Jiu Jitsu Body Type - Am I too Small for Jiu Jitsu? Am I too BIG for Jiu Jitsu?
Jiu-jitsu attracts a lot of different kinds of people. This includes people of different backgrounds, as well as people of different shapes and sizes. This may come as a surprise to someone who has never come a jiu-jitsu class. Moreover, they may feel as though their body type is not ideal for martial arts, and that they will instantly be at a disadvantage when trying to train jiu-jitsu.
As Ryan Young of Kama Jiu-Jitsu in Texas explains, this is not true. While having longer limbs may give you certain advantages in martial arts systems that rely primarily on striking (like boxing or taekwondo), there are only two things that make you a more effective jiu-jitsu fighter: improving your technique and conditioning. Both of these involve training, not winning the genetic lottery.
To put it bluntly: There is no ideal body type for jiu-jitsu.
Understanding Your Body
When you start your jiu-jitsu journey, you may be under the impression that you’ll be grouped with people who are similar in size to you, and that you may learn a specific type of jiu-jitsu that is catered to your body type.
This is not going to happen.
What will happen is that your instructor may ask you if you have any current or previous injuries. As Ryan notes in the below video, this is to better understand what your body is capable of and to devise workarounds if you have limitations on your range of motion. It also helps your instructor guide you away from techniques that may aggravate the injury. For example, if you tell your instructor that you’re recovering from a broken rib, they’ll be able to advise you to stay away from techniques that put pressure on your chest.
Advantages and Disadvantages
While there is no ideal body type for jiu-jitsu, certain body types have inherent advantages when compared to other body types, especially when one is just beginning their training. For example, taller people have greater range for strikes, but shorter people have a lower center of gravity and may have an advantage when it comes performing certain throws.
There are also disadvantages to certain body types.
The Triangle Choke
To provide a specific example, Ryan refers to the triangle choke. To perform a triangle choke, a fighter wraps their legs around their opponent’s neck and an arm to form what resembles a triangle. The fighter then locks this position by placing their knee over their ankle. When pressure is applied, it restricts blood flow to the brain, and the opponent loses consciousness.
For fighters with long and slender legs, they will have an easier time wrapping their legs around people because they have more legs to work with. When they are in guard, they can very easily throw a leg around their opponent and begin to set up a triangle. For shorter people, wrapping up a person with their legs may not come as easily. However, as Ryan explains, this doesn’t mean that people with shorter legs can’t triangle their opponent. It only means that they have a smaller window of opportunity to effectively deploy the move.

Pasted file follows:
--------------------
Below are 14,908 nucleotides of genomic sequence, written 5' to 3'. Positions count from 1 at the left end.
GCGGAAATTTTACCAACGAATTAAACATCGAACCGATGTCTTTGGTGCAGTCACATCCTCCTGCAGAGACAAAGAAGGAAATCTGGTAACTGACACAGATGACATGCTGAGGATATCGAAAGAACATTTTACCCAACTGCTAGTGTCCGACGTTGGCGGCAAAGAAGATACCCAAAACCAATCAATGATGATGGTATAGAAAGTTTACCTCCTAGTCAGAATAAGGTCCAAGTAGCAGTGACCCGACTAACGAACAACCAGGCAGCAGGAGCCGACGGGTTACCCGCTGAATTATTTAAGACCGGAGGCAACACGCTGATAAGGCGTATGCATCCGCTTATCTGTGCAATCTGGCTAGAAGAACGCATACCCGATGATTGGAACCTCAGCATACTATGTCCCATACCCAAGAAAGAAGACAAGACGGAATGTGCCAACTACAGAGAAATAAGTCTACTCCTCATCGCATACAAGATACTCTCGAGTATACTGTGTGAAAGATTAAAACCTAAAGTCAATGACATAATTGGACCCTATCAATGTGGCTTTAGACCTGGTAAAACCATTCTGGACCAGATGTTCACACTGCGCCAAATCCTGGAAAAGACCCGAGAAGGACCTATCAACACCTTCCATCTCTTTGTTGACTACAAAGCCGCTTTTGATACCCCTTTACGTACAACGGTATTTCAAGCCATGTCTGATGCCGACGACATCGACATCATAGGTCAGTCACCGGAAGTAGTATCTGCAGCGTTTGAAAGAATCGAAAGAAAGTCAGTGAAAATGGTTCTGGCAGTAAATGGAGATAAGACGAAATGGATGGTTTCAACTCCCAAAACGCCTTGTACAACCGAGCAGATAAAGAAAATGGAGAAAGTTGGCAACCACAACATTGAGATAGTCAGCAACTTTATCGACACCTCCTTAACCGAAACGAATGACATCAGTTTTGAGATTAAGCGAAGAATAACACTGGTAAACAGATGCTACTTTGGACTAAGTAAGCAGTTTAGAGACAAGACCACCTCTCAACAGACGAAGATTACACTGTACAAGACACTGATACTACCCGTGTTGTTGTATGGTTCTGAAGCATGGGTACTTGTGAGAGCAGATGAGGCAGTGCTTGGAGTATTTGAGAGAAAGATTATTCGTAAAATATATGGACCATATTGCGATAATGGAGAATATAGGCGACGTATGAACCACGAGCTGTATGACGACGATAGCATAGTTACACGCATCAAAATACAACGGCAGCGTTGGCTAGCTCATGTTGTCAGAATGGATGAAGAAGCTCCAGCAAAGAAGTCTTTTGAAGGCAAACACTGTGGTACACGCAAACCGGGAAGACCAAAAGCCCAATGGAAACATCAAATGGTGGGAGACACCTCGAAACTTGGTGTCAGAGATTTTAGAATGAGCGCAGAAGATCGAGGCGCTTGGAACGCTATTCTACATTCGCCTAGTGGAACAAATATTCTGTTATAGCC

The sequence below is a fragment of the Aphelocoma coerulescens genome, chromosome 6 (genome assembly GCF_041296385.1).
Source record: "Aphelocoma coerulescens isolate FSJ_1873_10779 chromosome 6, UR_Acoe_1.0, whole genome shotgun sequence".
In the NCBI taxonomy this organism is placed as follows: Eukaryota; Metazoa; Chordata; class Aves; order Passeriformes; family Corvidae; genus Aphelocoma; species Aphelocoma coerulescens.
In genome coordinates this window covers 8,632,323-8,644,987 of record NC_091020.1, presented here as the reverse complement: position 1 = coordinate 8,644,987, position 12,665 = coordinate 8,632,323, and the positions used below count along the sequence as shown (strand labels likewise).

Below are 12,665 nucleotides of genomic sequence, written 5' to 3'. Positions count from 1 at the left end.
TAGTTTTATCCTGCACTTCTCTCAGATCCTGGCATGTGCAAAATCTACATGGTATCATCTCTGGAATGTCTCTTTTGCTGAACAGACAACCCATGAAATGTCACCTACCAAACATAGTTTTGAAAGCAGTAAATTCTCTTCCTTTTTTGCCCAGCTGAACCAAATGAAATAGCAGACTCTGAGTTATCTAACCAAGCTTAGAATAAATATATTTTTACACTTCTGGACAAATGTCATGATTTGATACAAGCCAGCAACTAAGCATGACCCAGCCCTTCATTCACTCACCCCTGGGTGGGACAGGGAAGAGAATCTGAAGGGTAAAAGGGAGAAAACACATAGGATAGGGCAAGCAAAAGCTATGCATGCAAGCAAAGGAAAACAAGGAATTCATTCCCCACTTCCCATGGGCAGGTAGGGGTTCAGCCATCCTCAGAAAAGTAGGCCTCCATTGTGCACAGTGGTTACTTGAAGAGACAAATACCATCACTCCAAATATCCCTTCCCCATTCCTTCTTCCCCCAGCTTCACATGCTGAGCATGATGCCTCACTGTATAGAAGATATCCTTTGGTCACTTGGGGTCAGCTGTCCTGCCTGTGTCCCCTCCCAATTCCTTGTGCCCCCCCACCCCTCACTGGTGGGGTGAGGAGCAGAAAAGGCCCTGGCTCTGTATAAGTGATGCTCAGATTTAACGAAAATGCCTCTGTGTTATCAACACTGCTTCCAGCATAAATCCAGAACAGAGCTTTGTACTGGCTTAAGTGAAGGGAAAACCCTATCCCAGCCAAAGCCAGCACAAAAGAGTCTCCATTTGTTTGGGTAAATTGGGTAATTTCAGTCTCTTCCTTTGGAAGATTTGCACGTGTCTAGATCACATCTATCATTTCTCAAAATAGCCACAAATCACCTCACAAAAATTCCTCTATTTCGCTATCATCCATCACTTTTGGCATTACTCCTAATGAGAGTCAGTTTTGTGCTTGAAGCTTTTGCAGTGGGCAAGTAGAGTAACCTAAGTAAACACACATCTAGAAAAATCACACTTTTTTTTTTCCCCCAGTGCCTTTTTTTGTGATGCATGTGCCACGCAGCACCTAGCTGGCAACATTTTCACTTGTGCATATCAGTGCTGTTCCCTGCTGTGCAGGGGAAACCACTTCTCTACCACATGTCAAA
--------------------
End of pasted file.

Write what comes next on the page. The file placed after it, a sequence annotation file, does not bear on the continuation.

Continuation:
As another example, fighters with shorter legs may have an advantage in preventing a mount escape. There is not a lot less wiggle room for their opponent to create distance or establish leverage. For fighters with long legs, the opposite is true. Their opponent has more wiggle room and can exploit the open space. Similarly, individuals with longer legs are going to have more difficulty with a mount escape, especially if they are going up against an opponent with shorter legs, because they need more space to establish leverage.
Windows of Opportunity
The mechanics behind these moves do not change. They can work for people of all body types. What changes is the size of the window of opportunity afforded to people depending on their body type. A taller person has a lot of latitude as to when they can effectively execute a triangle. For a shorter person, that window is far smaller.
This is a clear advantage for the taller person but it’s a double-edged sword since this kind of reliance can make their jiu-jitsu one-dimensional. It can lead to increasingly sloppy technique, especially if for people who are not challenging more advanced fighters. Conversely, someone who doesn’t have that large of a window of opportunity, but still practices the move constantly, will be able to take full advantage of the opportunity when it presents itself.
Therefore, Ryan urges every jiu-jitsu student to learn all the fundamental moves, to figure out where your windows of opportunity are, and to develop a style that plays to your strengths but doesn’t ignore your weaknesses.
This general strategy will give you the ability to push opponents into the game that you want to play, but you won’t be completely lost should they push you another direction. Ultimately, you want to know where your windows of opportunity are, no matter how small, and you want to be a well-rounded enough fighter to know how and when to take advantage of them.
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